But what about the next generation? What about our children? Surely there can be a co-operative solution for them too… Putting humanity, empathy and actual care into the Care system. I would very much welcome a discussion, debate and serious consideration of this from the co-operative movement. We can be the difference. We should be the difference. Who else can or will do this?

Let me tell you a story

It’s National Tell a Story day and though that may feel like an artificial construct does that really matter? Isn’t every day a great day to tell or hear a story? Stories are the magical fairy dust in our lives, they’re a mystical golden chain that threads through who we are, everything we’ve done and the adventures that we’ve been on. They capture our imagination and our hearts and that’s why they’re so powerful.

Storytelling is a fundamental human activity. We create and share stories with each other every day. We carry our own story inside us and can reach in and share an excerpt at any time. The story we carry with us shapes the decisions we make, or don’t make and the path that we choose.

Stories provide a shared narrative for us too, as a community, whatever that community might be. The common folklore that describes and defines our culture and identity.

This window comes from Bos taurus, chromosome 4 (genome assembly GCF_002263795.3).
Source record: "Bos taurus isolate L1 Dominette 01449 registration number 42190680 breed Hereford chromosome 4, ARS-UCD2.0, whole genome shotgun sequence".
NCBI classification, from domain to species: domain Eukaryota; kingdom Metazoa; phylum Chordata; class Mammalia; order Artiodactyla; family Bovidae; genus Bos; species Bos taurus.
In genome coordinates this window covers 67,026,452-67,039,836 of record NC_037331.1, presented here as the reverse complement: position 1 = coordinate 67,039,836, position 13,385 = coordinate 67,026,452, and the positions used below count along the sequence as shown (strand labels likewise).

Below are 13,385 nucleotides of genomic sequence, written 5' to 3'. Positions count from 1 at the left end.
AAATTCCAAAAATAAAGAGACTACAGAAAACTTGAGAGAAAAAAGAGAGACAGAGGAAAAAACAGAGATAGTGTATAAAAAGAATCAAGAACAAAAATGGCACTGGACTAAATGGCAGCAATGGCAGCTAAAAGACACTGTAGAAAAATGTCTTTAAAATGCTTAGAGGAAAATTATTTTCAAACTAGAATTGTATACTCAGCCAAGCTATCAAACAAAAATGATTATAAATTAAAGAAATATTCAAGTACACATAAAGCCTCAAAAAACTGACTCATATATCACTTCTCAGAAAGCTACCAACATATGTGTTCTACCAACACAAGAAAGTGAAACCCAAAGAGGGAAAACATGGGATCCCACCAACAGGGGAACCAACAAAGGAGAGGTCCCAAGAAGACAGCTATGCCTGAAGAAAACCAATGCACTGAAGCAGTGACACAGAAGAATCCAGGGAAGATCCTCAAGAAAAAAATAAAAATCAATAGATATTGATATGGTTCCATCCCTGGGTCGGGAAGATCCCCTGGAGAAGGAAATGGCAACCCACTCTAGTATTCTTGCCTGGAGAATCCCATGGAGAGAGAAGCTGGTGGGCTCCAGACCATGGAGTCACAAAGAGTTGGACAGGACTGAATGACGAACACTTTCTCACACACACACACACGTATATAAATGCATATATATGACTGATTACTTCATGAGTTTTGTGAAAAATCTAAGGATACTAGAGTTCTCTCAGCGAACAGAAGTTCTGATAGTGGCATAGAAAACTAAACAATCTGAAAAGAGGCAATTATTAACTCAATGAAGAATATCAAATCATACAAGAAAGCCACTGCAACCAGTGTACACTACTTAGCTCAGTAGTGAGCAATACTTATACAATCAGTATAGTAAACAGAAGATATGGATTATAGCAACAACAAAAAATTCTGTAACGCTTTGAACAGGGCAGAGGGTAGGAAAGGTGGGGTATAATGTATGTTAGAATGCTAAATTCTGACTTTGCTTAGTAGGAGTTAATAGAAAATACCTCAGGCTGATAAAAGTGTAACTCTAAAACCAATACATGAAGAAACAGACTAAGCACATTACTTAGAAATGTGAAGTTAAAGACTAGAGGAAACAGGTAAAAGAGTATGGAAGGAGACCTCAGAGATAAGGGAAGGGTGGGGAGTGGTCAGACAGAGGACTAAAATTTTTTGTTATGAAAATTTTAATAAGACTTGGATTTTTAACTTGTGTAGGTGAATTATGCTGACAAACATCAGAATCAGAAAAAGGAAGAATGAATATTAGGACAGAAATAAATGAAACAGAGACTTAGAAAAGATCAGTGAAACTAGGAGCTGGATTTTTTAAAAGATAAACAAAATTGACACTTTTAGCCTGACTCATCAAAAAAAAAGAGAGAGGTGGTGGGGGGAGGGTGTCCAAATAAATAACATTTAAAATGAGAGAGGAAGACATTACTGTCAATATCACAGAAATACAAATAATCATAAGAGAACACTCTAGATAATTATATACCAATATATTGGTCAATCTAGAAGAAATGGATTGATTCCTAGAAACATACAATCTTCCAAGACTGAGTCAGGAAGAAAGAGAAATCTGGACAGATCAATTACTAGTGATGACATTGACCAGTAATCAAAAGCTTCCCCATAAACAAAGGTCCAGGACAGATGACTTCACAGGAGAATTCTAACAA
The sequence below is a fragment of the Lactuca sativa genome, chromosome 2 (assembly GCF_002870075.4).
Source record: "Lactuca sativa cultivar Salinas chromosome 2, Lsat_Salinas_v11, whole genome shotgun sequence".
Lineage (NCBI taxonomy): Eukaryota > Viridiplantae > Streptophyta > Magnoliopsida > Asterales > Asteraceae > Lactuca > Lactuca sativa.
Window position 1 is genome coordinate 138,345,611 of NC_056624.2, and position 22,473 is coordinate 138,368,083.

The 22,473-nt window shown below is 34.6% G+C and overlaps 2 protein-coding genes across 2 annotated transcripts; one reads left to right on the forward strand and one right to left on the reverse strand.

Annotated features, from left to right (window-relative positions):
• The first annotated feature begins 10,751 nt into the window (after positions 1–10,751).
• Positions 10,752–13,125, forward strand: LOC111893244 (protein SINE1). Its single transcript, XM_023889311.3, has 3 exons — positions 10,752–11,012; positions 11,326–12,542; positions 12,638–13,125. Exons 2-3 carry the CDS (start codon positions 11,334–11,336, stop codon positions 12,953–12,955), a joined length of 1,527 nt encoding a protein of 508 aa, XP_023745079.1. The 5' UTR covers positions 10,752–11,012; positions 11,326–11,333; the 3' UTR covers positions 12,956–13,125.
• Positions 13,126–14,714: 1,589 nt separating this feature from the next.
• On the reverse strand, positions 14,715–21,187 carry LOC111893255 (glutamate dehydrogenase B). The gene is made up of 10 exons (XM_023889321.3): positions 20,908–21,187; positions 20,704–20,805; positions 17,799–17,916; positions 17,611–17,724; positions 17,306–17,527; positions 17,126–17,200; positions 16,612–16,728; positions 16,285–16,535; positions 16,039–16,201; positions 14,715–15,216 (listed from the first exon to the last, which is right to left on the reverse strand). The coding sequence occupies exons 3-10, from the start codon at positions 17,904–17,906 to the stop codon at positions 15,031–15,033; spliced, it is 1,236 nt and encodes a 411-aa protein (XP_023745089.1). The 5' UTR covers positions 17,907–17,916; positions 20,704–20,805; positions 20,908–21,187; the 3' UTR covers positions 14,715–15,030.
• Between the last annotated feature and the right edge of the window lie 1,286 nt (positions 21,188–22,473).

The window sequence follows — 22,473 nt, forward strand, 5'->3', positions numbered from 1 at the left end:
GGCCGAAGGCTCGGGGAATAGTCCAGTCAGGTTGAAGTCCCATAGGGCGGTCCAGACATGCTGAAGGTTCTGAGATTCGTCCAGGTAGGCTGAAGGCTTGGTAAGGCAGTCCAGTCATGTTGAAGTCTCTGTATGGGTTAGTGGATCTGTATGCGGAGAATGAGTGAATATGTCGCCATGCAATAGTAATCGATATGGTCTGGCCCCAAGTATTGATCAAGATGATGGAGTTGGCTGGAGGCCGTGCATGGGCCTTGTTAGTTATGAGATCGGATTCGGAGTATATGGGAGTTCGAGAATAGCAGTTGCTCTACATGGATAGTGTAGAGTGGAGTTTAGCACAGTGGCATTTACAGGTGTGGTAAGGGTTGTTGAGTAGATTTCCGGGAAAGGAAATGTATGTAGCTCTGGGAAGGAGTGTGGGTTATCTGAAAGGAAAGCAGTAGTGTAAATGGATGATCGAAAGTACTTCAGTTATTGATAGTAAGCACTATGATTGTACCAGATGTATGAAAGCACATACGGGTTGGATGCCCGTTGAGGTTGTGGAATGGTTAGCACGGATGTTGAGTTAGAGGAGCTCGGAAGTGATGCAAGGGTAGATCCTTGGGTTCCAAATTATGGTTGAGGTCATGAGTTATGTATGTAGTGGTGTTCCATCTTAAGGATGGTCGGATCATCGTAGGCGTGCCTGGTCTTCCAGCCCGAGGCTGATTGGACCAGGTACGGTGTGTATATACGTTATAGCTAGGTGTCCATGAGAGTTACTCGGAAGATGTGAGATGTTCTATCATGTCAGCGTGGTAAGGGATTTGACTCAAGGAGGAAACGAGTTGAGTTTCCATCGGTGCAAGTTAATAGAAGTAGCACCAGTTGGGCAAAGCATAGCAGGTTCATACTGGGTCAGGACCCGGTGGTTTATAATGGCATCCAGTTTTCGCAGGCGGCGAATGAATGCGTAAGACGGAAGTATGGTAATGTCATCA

The art of a good story is that it reaches us emotionally, it makes us think and then take action. The measure is that it’s one that people want to be part of, even if that’s only to share it. The art of oral history might not be as formalised or revered as it once was but our natural human instinct to share will always prevail. We’re all creators. And increasingly we’re all curators. Whether deliberately or instinctively, we read, watch, see and absorb content and we pass it on. We retweet, we share, we copy links into email and text messages. We find things that will touch the hearts of our friends, we see photos that will make our family smile, we see photos that remind us of the people we love and we hit send.

Many times I’ve heard people bemoan social media as being the death of communication, toxic to conversation, a dark, deadly negative place. It doesn’t have to be. It can be a place for our stories to spread their wings and fly.

Values versus value…

cu-core-values

When I decided that I wanted to dedicate my freelance career to working with charities, credit unions and co-operatives it was primarily because these organisations had an absolute fit with my own personal values and would inspire me to do more, do better, be better. What is a greater motivation to get up in the morning and be the best that you can be?

Yes, I absolutely understood that in the current climate there was a need within the sector, particularly given the cuts in funding and the struggle with the onset of austerity that has damaged so many organisations to the bone. I knew too that, as in the corporate world, the first roles to go (and quite rightly) would be in ‘non-essential’ areas.

I was sure that there was a way for me to offer my help, my support and experience.